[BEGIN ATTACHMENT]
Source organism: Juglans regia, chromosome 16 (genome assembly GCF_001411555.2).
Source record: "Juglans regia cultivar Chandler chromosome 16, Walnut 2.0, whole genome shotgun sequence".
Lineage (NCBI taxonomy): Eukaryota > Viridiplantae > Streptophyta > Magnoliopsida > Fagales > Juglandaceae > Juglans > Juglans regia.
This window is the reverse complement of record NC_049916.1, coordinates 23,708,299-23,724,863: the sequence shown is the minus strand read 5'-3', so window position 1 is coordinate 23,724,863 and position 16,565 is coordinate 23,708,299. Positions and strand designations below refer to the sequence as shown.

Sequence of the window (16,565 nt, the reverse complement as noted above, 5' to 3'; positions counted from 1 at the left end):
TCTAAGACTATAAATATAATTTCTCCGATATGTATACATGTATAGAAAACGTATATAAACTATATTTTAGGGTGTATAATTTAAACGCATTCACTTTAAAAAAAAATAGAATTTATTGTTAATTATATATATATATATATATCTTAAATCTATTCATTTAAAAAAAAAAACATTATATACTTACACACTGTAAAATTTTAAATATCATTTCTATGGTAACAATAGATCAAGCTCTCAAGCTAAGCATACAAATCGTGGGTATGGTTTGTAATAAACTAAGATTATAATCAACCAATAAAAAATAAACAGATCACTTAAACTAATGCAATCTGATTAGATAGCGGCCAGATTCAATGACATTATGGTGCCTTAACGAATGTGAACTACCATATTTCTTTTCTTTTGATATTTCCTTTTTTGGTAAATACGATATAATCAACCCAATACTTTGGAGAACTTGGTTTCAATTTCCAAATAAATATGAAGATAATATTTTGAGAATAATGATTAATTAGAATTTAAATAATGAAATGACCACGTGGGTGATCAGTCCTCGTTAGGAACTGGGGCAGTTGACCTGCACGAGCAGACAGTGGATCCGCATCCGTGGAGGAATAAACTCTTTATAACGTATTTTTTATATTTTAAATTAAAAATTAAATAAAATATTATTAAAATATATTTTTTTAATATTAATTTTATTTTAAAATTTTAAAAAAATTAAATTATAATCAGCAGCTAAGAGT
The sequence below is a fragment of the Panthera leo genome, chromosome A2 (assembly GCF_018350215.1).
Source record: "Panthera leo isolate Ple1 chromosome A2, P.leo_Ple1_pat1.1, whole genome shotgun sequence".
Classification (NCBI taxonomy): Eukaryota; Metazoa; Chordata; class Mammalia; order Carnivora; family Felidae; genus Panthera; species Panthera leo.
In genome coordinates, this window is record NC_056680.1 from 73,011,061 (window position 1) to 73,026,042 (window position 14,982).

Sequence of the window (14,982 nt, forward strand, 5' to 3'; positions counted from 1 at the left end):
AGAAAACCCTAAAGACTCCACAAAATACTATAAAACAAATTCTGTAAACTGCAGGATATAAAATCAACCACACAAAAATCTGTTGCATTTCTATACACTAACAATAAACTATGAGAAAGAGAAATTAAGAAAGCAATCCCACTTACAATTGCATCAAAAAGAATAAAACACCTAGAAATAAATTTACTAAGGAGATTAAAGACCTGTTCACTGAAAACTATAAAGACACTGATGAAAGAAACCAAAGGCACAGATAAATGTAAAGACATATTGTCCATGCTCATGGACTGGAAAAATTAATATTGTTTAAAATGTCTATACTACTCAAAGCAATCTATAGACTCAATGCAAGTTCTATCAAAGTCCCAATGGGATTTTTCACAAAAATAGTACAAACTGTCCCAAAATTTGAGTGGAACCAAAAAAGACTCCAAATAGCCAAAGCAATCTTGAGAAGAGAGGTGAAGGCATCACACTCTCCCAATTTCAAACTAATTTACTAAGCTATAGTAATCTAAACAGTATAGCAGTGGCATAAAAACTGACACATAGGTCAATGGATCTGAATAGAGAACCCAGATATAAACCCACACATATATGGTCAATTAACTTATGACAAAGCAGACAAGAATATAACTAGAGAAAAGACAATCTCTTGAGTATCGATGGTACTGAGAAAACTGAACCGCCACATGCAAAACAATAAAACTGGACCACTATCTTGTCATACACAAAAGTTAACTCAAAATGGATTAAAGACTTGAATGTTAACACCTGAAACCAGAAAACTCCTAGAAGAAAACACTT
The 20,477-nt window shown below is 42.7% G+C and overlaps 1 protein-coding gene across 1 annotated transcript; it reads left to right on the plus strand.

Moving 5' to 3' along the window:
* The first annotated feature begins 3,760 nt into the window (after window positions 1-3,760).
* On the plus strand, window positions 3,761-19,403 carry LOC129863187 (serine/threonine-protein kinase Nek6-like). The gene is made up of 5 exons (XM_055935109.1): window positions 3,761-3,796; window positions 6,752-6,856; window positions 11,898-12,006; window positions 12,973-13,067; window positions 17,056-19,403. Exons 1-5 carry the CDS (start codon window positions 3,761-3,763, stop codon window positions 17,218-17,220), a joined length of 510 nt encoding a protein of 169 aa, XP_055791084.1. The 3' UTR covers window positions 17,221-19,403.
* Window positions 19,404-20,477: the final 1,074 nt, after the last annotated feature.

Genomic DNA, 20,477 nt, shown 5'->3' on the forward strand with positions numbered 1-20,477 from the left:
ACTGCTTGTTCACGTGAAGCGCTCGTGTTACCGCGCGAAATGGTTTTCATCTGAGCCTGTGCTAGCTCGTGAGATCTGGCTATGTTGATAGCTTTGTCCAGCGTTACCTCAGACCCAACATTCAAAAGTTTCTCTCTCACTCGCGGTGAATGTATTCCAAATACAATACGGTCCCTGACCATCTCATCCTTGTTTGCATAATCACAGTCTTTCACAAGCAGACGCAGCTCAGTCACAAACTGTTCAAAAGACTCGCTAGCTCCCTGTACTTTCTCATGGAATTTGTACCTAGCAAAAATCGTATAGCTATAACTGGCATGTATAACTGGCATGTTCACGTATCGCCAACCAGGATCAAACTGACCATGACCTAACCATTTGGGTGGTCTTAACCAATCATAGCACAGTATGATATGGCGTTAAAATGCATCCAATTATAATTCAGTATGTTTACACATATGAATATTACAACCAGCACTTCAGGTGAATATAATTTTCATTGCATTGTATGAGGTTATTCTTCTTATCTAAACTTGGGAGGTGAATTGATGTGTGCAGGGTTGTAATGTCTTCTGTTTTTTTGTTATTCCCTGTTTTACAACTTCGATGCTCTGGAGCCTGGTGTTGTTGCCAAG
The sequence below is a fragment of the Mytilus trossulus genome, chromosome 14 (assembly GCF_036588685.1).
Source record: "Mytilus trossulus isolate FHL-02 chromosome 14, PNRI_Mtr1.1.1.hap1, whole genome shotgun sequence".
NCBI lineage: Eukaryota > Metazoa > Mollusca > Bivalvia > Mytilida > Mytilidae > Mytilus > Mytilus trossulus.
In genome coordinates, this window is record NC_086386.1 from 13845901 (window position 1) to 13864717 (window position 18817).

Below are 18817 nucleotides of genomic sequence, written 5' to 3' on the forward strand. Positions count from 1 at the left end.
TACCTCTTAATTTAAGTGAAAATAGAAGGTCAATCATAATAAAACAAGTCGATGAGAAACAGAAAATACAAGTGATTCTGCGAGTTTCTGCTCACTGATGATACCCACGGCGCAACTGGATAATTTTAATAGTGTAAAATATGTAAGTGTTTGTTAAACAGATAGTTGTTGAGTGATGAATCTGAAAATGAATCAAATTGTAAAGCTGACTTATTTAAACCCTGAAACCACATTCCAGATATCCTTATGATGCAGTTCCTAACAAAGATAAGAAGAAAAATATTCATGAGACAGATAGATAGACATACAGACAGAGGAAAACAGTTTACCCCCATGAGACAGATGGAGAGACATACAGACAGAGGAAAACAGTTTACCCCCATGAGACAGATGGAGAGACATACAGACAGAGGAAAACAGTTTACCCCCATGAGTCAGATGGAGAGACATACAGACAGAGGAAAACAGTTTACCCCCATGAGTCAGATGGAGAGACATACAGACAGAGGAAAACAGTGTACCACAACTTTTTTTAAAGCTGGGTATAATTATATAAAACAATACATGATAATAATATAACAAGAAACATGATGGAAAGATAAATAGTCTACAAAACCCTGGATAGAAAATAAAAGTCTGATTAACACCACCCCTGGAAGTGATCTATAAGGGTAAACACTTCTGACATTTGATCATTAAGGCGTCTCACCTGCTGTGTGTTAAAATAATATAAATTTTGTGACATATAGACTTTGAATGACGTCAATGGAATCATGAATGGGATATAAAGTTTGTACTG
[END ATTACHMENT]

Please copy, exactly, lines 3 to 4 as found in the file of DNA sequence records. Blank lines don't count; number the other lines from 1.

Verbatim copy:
Lineage (NCBI taxonomy): Eukaryota > Viridiplantae > Streptophyta > Magnoliopsida > Fagales > Juglandaceae > Juglans > Juglans regia.
This window is the reverse complement of record NC_049916.1, coordinates 23,708,299-23,724,863: the sequence shown is the minus strand read 5'-3', so window position 1 is coordinate 23,724,863 and position 16,565 is coordinate 23,708,299. Positions and strand designations below refer to the sequence as shown.